Sign Language

The Italian Market gets a new plaque and an old name.

By Cassidy Hartmann
Add Comment Add Comment | Comments: 0 | Posted Aug. 8, 2007

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Show of hands: Who in Philly remembers the Italian Market's original name?

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It's been a fixture of South Philadelphia for more than a century, a center of commerce and a haven for hardworking new immigrants of every national origin. And two months ago the state finally approved a historical marker for the Italian Market--defined as the stretch of Ninth Street between Christian and Washington.

But the plaque, which will be erected in October on the northeast corner of Ninth and Christian streets, won't read "Italian Market," as most Philadelphians call it, but rather "Ninth Street Curb Market," its official and original name.

"It's always been called Ninth Street," says Celeste Morello, a local historian who worked for the last 16 years researching, writing letters and making phone calls to garner historical recognition for the market. She says the term "Italian Market" emerged in the mid-'70s when large supermarket chains moved into the area, and the Ninth Street Market began to decline, leaving a predominantly Italian population.

According to Morello, for the marker text to be approved, the Pennsylvania Historical and Museum Commission insisted that its title "include the present multicultural nature of the market"--and that's telling. Though over the years Ninth Street has been home to a wide variety of immigrant groups, it's arguably never been more multicultural than it is today.

Chinese, Koreans, Indonesians and African-Americans all work and shop along the market's bustling sidewalks, but most recently Mexicans have become the dominant immigrant group, with an estimated 12,000 living in the surrounding Bella Vista neighborhood.

"We have a strong Mexican influence down on the [south] end of the market--all of which has happened over the last few years," says Pip DeLuca, owner of the Villa di Roma restaurant and president of the market's Merchants Association. "Everything's helpful that comes into the area. Vacancies are at an all-time low."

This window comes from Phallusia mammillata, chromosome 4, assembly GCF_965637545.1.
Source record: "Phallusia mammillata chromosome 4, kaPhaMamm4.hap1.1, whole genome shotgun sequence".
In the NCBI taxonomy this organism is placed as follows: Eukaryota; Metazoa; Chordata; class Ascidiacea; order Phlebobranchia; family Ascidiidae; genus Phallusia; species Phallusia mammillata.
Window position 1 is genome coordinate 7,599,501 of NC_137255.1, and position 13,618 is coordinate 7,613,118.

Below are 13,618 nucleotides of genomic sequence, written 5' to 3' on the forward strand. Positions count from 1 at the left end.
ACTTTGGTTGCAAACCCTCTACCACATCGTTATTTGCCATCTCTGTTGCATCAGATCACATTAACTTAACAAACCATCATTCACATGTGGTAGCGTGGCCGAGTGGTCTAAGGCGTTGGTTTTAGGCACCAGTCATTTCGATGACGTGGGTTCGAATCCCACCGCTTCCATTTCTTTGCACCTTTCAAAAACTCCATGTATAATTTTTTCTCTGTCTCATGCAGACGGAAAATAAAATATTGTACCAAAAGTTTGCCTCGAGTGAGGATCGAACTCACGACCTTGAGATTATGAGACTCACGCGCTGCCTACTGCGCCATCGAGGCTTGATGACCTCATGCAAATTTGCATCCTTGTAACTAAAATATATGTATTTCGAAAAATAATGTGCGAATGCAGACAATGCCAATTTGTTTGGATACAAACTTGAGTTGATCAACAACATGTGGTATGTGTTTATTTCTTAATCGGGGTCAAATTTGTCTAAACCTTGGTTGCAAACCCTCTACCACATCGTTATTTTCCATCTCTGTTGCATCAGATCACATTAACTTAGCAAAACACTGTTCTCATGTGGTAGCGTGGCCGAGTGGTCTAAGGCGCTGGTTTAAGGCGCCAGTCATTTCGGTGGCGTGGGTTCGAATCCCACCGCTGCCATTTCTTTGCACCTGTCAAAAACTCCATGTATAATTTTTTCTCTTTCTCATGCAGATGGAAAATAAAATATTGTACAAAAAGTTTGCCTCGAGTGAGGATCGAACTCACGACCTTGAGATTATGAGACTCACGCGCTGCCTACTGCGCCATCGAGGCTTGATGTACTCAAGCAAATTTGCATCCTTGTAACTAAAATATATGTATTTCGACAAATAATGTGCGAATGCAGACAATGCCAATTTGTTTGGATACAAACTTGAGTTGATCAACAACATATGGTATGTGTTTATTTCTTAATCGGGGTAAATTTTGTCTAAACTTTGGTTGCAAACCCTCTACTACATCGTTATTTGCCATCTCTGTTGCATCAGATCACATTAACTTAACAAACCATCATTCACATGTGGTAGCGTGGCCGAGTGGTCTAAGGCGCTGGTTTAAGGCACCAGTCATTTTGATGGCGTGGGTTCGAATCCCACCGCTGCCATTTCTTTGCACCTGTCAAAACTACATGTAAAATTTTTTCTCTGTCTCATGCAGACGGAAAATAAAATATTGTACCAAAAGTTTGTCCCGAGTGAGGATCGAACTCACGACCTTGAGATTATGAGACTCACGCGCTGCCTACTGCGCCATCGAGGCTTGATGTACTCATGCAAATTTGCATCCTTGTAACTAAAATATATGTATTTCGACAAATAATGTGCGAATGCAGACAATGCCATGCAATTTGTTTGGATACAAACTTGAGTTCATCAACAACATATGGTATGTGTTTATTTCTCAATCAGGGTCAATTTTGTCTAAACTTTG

There are currently five Mexican-owned businesses and five or six Mexican-operated tables in the Ninth Street Market.

The strip of Ninth Street south of Washington Avenue, which City Council declared a blight area last year, is now on its way back, due in large part to the Mexican population that's taken root there.

Morello says less than 50 percent of Italian Market property owners are of Italian descent.

"The first line [in these businesses] is usually Italian ancestry, but the second line and third line, there are lots of Latinos," says Ricardo Diaz, a community organizer who works with South Philly's Latino population. "You can shop for all Italian ingredients in the market and never have to speak English."

Diaz says change is evident in other ways as well. The annual Sorrento Cheese 9th Street Italian Market Festival, which includes a procession of statues of Italian saints up Ninth Street, included the Mexican Virgin of Guadalupe for the first time last year.

"It just reflects who wants to participate," says Diaz. "They wanted to bring a mariachi band this year because the procession is kind of quiet, but they couldn't get it together. You can expect next year the presence will be louder."

"We call it the Italian Market, but being born and raised here and living here all my life, when you have a conversation with anybody and you say, 'I'll meet you on Ninth Street,' they'll know you're talking about these six blocks right here," says DeLuca from behind the bar of his restaurant at Ninth and Hall.

Although the marker will bear the market's official name, red, white and green signs that read "Italian Market" will also be posted around the neighborhood.

That's because of Morello, who has worked for the placement of nine other markers in the neighborhood, and is hoping this one will help obtain grant money for aesthetic improvements and development.

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